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Tuesday, January 1, 2008

Marine biologists are tracking a rare visitor off St. Pete Beach.

Biologists Track Sperm Whale Sighted Off St. Pete Beach
Marine biologists are tracking a rare visitor off St. Pete Beach.

A charter fisherman spotted a 25-foot-long sperm whale less than one-half mile offshore Sunday.

Officials with the Florida Fish and Wildlife Conservation Commission, Mote Marine Laboratory and the National Oceanic and Atmospheric Administration, as well as a University of Florida veterinarian, are monitoring the whale's movements and condition.

This may be a young whale, said Laura Engleby, a marine biologist with the NOAA Fisheries Service. Male adult sperm whales can be 60 feet long, and female adults can be 40 feet long.

Sperm whales are the largest toothed whales in the world and have been known to live seven decades.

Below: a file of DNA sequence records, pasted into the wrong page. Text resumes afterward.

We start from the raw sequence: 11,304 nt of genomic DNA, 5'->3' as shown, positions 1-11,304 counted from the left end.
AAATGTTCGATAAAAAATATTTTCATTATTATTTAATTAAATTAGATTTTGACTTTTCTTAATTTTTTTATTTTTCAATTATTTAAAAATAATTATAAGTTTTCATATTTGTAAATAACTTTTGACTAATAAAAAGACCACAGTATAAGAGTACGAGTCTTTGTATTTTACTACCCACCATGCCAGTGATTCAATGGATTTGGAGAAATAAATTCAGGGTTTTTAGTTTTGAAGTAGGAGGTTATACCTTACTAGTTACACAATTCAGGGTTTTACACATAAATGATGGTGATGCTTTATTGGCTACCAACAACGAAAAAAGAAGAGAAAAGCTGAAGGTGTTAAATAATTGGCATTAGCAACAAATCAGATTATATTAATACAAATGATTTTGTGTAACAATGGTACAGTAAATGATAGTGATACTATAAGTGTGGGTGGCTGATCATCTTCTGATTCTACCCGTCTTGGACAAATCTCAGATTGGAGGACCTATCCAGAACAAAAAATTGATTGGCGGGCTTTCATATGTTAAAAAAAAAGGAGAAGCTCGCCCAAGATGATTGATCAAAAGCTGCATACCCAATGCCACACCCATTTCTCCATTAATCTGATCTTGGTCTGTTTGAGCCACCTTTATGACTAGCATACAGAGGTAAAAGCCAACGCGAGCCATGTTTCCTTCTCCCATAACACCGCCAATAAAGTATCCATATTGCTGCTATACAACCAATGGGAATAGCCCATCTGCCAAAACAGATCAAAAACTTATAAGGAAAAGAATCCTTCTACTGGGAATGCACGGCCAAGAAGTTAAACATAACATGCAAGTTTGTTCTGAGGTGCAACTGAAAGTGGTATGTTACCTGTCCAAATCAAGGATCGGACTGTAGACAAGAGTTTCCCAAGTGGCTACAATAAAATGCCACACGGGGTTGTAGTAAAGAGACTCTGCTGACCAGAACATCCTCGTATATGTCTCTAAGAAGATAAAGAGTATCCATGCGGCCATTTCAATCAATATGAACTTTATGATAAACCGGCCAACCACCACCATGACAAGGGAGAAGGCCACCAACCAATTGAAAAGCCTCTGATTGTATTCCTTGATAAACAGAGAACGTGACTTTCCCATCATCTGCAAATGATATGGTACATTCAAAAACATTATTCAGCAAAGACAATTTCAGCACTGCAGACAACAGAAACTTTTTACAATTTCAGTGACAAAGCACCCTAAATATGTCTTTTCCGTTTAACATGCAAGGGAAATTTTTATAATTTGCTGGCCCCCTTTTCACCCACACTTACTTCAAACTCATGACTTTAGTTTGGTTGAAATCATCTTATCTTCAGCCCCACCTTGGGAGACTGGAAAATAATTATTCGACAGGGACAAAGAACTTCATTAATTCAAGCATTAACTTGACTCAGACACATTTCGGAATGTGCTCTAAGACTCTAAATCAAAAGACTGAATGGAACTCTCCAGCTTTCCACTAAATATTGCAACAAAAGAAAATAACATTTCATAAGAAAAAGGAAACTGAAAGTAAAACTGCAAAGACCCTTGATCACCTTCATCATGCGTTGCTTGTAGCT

According to the NOAA Fisheries Web site: "The sperm whale was listed as endangered throughout its range on June 2, 1970 under the Endangered Species Conservation Act of 1969 (35 FR 8495) and is also protected under the Marine Mammal Protection Act of 1972."

PALMETTO - A 25- to 30-foot sperm whale that has been stuck in shallow water near the mouth of Tampa Bay likely will have to be euthanized, officials said Monday.

The whale has drifted from Pinellas County to waters near Terra Ceia Bay but showed no signs of going out to deeper waters, said Nadine Slimak, a spokeswoman with the Mote Marine Laboratory in Sarasota.

Officials were able to give the whale a sedative on Monday and determined it had no obvious injuries. When it gets closer to the coast, biologists will euthanize the whale, which is likely an older juvenile, Slimak said.

That decision could be overturned if the whale swims toward deeper waters, but Slimak said its condition seems to be declining. At one point on Sunday, it became stuck on a sandbar, and has remained in waters as shallow as four feet deep, Slimak said.

Sperm whales are the most common type of large whales found in the Gulf of Mexico, but they tend to stay farther out to sea. Sightings near the Florida coast are rare, and are usually an indication the animal is in distress.

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